Edible Eureka: 4 Chefs Share the Meals That Changed Their Lives

Looking back over all the thousands of meals they’ve ever eaten, chefs can often pinpoint those that had the greatest impact. These epiphanic moments might inspire them to cook, profoundly alter their culinary philosophy, unveil a deeper revelation about the human experience, or instill a deep-seated love of a particular dish. Here 4 top chefs share the meals that changed their lives.

Cindy Wolf, Charleston, Baltimore, Maryland
“My dad was in the restaurant business, so I got to eat in a lot of fine dining restaurants growing up. In 1984 in Charleston, I dined with my parents at Morton’s in the Vendue Inn – no relation to the steakhouse – a 35-seat restaurant helmed by chef Marcelo Vasquez. I remember he personally prepared a number of dishes tableside: steak tartare, rack of lamb, and côte de boeuf with chimichurri, which no one was doing at the time. It was French-based cooking with Argentine influences. I was so excited after I ate there that I wanted to work with him. I went to culinary school in 1985 at the CIA and did my externship with Vasquez the next year. He became my mentor. He did one dish he called Shrimp Beaufort – named after a nearby town – made with sweet corn, green onions, lemon, butter, and salt. It was super simple. Local everything. It was so fresh. Simple, fresh, and local defined the rest of my career. He also taught me a deep respect for the product. One day, he bought a New York strip steak for us to have for dinner, which cost a lot of money and was a very extravagant thing to do at that time. I didn’t get it cooked in time for employee meal, so I cut them it into steaks and grilled them individually. I can still feel how disappointed he was in me. I’ll never forget that. But he instilled a real respect in me.” Make a reservation at Charleston.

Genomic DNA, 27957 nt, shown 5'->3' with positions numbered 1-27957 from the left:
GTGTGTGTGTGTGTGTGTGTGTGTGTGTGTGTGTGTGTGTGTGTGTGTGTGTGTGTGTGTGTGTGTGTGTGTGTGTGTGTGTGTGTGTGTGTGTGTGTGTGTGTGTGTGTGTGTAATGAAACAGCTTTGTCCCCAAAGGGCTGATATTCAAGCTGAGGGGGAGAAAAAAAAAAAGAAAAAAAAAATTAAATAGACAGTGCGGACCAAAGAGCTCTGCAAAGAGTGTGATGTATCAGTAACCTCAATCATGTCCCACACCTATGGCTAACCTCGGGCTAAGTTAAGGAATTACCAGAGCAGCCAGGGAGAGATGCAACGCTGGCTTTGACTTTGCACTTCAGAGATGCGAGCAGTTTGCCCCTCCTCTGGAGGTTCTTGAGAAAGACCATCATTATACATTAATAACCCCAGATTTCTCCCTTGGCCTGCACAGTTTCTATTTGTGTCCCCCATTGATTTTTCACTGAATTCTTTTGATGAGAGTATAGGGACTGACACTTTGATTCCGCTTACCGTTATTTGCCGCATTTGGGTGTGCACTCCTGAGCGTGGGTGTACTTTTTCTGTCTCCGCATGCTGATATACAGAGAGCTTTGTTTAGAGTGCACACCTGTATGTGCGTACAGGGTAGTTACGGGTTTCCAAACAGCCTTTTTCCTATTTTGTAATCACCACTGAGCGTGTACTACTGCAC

Chefs Share the Meals That Changed Their Lives

Cathal Armstrong, Restaurant Eve, Alexandria, Virginia
“My dad was a tour operator in Ireland, so he sold airline tickets and hotel rooms as packages. His firm bought tickets in bulk and sometimes there would be a couple of seats left over. We’d be sitting around the dinner table and my dad would say, ‘Wanna go to Portugal tomorrow?’ He loved cooking, so food was always a part of our family and our trips. When I was six-years-old, we went to Alicanté in southeast Spain. One of dad’s travel agents took us up into the mountains to meet his grandmother. The men went out into the fields and caught rabbits, which they skinned alive. They dug a pit and hung the paella pan over it. It was incredible and made the longest lasting impact as a food memory. Since then, paella has been one of my favorite dishes to eat. However, my father prepared the best paella I’ve ever had in my life. Only about five years ago, I asked him to teach me the way to make it the way he does it. Similar to bouillabaisse or cassoulet, there are layers and layers of flavor in paella, which make a symphony. It’s everything food is supposed to be.” Make a reservation at Restaurant Eve.

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Making Herstory: Pacific Northwest Culinary Stars to Watch

The Pacific Northwest produces some of the finest local ingredients for cooking and drinking. It also has some of the finest chefs and mixologists in restaurant kitchens and bars doing magical things with those products. Here are a few of our favorite Pacific Northwest culinary stars to watch. Book a table to taste excellence this summer.

Hailey Pasemko, Bar Manager, Wolf in the Fog, Tofino, British Columbia
Hailey Pasemko is making a splash at the bar — by running it. For her, that means choosing wines and creating cocktails that complement what’s coming out of the kitchen and also pioneering new ways of spotlighting the unique local ingredients that can be found on Vancouver Island’s rugged and stormy west coast. Pasemko’s method: start with a classic cocktail that’s already stood the test of time and then experiment with different flavors, such as including local salal berries (an earthier blueberry) in a Sloe Gin. “That’s where the magic happens,” Pasemko says. Pasemko also tips her hat to the seasons by offering spirit-based drinks in the winter, and long, refreshing versions in the summer. So, as we head into the warmer months, expect some interesting light florals—Pasemko’s feminine touch—like nasturtium to make an appearance in the Wolf in the Fog’s aperitifs. “Sometimes I feel the pressure to be more conventional,” admits Pasemko, “but when I tone it down, things are never actualized the way I intend them to be.” Make a reservation at Wolf in the Fog.

Bar Manager Hailey Pasemko

The crew at Salty’s Waterfront Seafood Grill, Des Moines, Washington